And I appreciate that, but how are they getting the information? How would they get the information? I appreciate you cannot advertise it, there is a security issue, but are they getting that information, those 400 who have not gone through the system yet?
That is the job of work for the Foreign and Commonwealth Crisis Unit last night and today. There will be people who are absolutely desperate to have heard this news at what they know is the back end of the evacuation process. It is a concern for all of us that they are still there in the first place. The advice has been to leave for many months now, but a number of people have chosen to stay. Some of them, journalists for example, who have a...
And some of them Afghan who love...and some of them Afghans who love their country and wouldn't want to leave because they didn't want to see it in that position. So can you guarantee...?
You asked me about eligible people and I am just pointing out that there are some who do not want to leave at all. There are some who have, for various reasons, needed to stay until the very end. We are in the process of contacting them to try to discuss with them what their options might be for getting them to safety. But this is a very dynamic, very challenging situation, and I just have to be really honest with people and say that there is every possibility, as we've been saying all the way through, that we will not get everybody out. And the security situation worsening, as it has, makes that more likely.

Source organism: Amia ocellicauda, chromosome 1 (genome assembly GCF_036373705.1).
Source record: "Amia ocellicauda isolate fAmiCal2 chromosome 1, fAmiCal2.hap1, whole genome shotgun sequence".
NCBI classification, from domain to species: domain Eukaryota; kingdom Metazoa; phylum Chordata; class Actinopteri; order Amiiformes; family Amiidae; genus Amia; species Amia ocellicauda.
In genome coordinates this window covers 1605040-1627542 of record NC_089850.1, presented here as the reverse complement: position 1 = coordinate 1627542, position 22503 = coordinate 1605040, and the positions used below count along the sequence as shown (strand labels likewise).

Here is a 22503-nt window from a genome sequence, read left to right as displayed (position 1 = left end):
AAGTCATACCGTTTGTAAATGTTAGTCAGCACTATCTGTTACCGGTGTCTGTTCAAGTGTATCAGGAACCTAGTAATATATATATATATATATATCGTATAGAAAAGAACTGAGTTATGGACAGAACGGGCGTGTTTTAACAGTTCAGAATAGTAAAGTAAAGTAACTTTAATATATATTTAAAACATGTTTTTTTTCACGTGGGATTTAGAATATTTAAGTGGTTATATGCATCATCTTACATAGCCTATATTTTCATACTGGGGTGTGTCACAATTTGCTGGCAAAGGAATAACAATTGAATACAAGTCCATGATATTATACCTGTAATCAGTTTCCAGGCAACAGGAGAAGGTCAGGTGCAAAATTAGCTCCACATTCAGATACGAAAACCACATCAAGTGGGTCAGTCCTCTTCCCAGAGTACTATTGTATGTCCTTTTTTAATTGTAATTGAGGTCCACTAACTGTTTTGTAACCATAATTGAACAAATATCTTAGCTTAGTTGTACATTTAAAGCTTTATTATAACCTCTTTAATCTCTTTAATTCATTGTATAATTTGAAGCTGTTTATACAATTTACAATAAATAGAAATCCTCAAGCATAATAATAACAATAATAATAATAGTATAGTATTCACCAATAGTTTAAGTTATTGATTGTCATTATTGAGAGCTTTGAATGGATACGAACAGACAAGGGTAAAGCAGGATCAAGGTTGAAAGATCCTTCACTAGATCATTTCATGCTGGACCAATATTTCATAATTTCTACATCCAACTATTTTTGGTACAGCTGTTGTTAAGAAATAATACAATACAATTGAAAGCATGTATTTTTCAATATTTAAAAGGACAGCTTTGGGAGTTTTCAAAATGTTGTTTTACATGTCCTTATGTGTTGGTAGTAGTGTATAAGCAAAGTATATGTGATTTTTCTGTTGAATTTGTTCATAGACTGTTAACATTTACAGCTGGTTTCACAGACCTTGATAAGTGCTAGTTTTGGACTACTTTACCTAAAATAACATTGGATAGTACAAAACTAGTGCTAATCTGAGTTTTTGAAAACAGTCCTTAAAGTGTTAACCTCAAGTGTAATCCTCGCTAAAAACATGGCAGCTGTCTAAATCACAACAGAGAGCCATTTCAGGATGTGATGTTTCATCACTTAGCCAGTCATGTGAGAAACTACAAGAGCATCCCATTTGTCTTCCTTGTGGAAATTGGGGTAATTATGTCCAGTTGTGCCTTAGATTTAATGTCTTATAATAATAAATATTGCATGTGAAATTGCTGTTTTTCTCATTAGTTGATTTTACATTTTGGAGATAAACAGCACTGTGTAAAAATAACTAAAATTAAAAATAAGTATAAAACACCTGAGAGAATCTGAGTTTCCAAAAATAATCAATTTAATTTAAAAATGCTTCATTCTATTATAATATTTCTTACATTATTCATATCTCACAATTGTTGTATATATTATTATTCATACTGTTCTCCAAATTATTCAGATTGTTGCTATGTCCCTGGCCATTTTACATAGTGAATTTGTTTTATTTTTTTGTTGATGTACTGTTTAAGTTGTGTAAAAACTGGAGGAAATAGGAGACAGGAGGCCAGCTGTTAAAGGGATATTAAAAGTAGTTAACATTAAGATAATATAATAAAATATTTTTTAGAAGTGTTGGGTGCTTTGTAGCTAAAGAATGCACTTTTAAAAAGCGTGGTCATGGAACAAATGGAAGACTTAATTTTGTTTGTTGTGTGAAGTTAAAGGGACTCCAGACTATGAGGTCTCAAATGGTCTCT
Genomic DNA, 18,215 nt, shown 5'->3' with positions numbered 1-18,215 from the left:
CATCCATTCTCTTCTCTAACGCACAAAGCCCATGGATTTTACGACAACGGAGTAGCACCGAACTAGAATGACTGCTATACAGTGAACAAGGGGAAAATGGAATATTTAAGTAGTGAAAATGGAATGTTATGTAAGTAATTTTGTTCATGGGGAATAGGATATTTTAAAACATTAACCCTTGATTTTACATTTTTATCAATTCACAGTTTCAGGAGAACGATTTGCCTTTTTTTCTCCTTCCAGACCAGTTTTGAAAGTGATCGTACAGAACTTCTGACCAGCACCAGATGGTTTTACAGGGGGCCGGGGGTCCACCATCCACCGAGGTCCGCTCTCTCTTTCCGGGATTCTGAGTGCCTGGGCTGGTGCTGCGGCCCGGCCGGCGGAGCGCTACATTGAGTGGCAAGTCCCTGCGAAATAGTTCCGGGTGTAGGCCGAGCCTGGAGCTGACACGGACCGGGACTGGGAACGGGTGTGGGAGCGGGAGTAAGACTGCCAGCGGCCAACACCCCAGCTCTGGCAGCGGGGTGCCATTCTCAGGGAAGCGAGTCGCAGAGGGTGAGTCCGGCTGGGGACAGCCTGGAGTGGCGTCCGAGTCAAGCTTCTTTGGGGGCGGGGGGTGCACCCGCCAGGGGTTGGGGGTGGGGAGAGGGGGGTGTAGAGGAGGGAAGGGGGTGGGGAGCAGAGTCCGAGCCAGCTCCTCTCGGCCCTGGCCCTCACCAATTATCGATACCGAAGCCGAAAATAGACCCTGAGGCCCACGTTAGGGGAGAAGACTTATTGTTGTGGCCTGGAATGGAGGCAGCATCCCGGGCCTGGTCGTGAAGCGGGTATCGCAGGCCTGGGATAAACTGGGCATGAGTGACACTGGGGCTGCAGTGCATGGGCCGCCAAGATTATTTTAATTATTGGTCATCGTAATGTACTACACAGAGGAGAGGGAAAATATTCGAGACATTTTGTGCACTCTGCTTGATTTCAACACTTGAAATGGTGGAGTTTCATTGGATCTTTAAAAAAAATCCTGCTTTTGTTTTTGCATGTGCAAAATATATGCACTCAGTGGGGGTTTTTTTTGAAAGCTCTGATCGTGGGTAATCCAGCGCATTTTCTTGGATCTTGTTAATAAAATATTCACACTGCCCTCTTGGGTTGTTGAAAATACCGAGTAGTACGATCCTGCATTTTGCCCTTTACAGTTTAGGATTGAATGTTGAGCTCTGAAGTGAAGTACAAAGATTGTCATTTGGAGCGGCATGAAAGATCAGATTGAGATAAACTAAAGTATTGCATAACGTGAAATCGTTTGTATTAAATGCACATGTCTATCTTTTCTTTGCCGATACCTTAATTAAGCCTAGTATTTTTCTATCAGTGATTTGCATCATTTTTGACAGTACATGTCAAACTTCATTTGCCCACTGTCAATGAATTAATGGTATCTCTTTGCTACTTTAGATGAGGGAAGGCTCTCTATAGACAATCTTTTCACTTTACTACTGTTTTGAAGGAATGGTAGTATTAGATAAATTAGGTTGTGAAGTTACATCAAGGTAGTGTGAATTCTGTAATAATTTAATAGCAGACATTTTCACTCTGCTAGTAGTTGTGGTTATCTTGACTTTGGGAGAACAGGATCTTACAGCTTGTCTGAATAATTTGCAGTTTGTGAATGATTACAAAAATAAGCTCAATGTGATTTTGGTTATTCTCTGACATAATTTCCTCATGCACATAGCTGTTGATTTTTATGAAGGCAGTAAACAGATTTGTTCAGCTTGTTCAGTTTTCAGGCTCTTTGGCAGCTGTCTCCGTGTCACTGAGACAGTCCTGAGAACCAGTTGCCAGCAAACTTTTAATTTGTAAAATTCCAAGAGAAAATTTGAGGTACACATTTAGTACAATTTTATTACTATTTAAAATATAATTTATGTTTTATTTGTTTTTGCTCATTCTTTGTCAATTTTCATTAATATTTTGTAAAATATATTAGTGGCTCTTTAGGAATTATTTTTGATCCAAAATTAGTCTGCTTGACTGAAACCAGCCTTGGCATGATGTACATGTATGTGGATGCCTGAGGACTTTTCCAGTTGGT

If you don't get them out, is it fair to say they have been abandoned?
I don't think that would be a fair reflection of what has happened over the last ten or 11 days. 12,279 people have been brought out. We have been clear all the way through that there will inevitably be the reality that not everybody can be brought out and I think that whilst they personally might feel that, the reality is that we will have done our absolute best, militarily. Judgments will then be made I think about the political decision-making and the route to being in this situation in the first place. But I want to pay tribute to the Royal Air Force particularly for the way that they have facilitated the air lift over the last few weeks. 12,279 people is over 5,000 more than we thought we were going to need to evacuate from Kabul when this mission began. It is an extraordinary effort. But that is no consolation whatsoever to the people who are fearing that they are not going to get out. And that is why I say those numbers with no sense of triumph or accomplishment. I know that there are people who will feel desperate that they have not been one of those 12,000 who has been brought out.
The French Prime Minister has said that from tomorrow evening onwards we may no longer be able to evacuate people from Afghanistan. That is from the French Prime Minister. Is the UK in a similar position?
I am not going to comment on the remaining time line for our evacuation flights.
James Heappey, Armed Forces Minister, thank you very much for talking to us on Breakfast.
Thank you very much indeed.